The fourth, and last, of the famous scripts de luxe derived from incidents from Victor Hugo's "Les Miserables." In this the story is followed from the love of Marius and Cosette to the ... See full summary »

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William V. Ranous ...
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Hazel Neason
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The fourth, and last, of the famous scripts de luxe derived from incidents from Victor Hugo's "Les Miserables." In this the story is followed from the love of Marius and Cosette to the death of Jean, which ends the volume. M. Marius, grandson of M. Gillenormand, sees Cosette, Jean Valjean's foster-daughter, now grown into a beautiful girl, in the Luxembourg, and falls madly in love with her. Valjean, apprised of the love affair, refuses to give his consent, and Marius induces Cosette to marry him without parental sanction. Meanwhile Thenardier, once the keeper of the Inn of the Soldier of Waterloo at Montfermeil, but now reduced to dire straits in Paris, recognizes in a benevolent old man the visitor to the inn who removed the child Cosette and who must be the escaped convict, Jean Valjean. Playing upon his sympathy, Thenardier induces Jean to visit his apartment, and Marius, who occupies the next room because a quarrel with his grandfather has reduced him to want, overhears a part of... Written by Moving Picture World synopsis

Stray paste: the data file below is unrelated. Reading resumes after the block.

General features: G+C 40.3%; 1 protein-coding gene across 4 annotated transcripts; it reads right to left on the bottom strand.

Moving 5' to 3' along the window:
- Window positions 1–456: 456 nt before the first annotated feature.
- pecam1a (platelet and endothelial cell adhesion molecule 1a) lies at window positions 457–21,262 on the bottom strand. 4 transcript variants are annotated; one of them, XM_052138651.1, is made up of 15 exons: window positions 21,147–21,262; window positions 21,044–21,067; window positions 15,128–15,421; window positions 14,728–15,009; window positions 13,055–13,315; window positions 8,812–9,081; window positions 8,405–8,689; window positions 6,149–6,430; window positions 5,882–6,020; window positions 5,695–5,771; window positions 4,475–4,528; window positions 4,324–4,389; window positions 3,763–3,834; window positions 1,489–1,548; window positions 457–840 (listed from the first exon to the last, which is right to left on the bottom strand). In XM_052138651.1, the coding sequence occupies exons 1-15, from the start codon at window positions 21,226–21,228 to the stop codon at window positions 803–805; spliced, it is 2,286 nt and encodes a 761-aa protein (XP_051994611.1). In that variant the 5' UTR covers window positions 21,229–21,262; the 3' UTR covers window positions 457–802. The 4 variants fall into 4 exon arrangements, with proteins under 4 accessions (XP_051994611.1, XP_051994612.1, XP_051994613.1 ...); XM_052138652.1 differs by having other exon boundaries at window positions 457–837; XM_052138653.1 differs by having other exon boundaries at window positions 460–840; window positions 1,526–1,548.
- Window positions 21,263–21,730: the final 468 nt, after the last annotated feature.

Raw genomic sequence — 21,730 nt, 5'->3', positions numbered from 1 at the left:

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paris france | based on novel | See All (2) »

Genres:

Short | Drama | History

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27 November 1909 (USA)  »

Also Known As:

Les Misérables  »

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1.33 : 1
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This was the first feature film made in the United States. See more »

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Version of Les misérables (1995) See more »

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The film is complete in itself
24 January 2015 | by (Chicago) – See all my reviews

The fourth and last film de luxe from this house dealing with the incidents from Victor Hugo's "Les Miserables." It depicts the closing scenes of the story and concludes with the death of Jean and the marriage of Cosette. The characters are all accounted for, and while the story has been altered in some degree to give it more dramatic force and to clarify it somewhat for the silent stage, it is sufficiently accurate to enable one to trace it without difficulty. The film is complete in itself, though it is the concluding one of the excellent series which has attracted so much favorable comment from lovers or the novel and from the enthusiasts in motion pictures. It is needless to repeat the story. Almost everyone has read the novel and understands what these interpretations mean. The acting is up to the standard of the former pictures of the same subject and the photography is clear in most instances. The escape through the sewer is well managed, and there are other scenes in which the dramatic situations are fully developed. - The Moving Picture World, December 11, 1909


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